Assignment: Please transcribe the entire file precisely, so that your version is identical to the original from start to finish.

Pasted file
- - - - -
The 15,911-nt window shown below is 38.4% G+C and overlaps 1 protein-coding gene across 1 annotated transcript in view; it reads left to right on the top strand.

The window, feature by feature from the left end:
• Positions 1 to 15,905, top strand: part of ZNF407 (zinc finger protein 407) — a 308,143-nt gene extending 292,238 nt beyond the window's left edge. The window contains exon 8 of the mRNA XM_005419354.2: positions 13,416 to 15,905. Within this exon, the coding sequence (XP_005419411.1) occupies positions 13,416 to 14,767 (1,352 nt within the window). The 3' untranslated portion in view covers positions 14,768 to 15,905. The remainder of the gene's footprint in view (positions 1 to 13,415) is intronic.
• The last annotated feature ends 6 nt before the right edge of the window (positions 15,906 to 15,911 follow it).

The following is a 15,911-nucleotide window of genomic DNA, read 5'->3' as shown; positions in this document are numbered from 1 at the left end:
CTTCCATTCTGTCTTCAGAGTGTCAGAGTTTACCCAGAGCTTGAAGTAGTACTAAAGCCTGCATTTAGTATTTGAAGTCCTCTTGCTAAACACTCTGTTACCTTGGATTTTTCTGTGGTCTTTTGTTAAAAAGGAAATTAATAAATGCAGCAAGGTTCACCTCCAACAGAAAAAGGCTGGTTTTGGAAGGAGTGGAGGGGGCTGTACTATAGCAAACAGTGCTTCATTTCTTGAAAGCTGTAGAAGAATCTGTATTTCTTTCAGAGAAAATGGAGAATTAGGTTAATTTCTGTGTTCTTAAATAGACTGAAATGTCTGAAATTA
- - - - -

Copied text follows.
The 15,911-nt window shown below is 38.4% G+C and overlaps 1 protein-coding gene across 1 annotated transcript in view; it reads left to right on the top strand.

The window, feature by feature from the left end:
• Positions 1 to 15,905, top strand: part of ZNF407 (zinc finger protein 407) — a 308,143-nt gene extending 292,238 nt beyond the window's left edge. The window contains exon 8 of the mRNA XM_005419354.2: positions 13,416 to 15,905. Within this exon, the coding sequence (XP_005419411.1) occupies positions 13,416 to 14,767 (1,352 nt within the window). The 3' untranslated portion in view covers positions 14,768 to 15,905. The remainder of the gene's footprint in view (positions 1 to 13,415) is intronic.
• The last annotated feature ends 6 nt before the right edge of the window (positions 15,906 to 15,911 follow it).

The following is a 15,911-nucleotide window of genomic DNA, read 5'->3' as shown; positions in this document are numbered from 1 at the left end:
CTTCCATTCTGTCTTCAGAGTGTCAGAGTTTACCCAGAGCTTGAAGTAGTACTAAAGCCTGCATTTAGTATTTGAAGTCCTCTTGCTAAACACTCTGTTACCTTGGATTTTTCTGTGGTCTTTTGTTAAAAAGGAAATTAATAAATGCAGCAAGGTTCACCTCCAACAGAAAAAGGCTGGTTTTGGAAGGAGTGGAGGGGGCTGTACTATAGCAAACAGTGCTTCATTTCTTGAAAGCTGTAGAAGAATCTGTATTTCTTTCAGAGAAAATGGAGAATTAGGTTAATTTCTGTGTTCTTAAATAGACTGAAATGTCTGAAATTA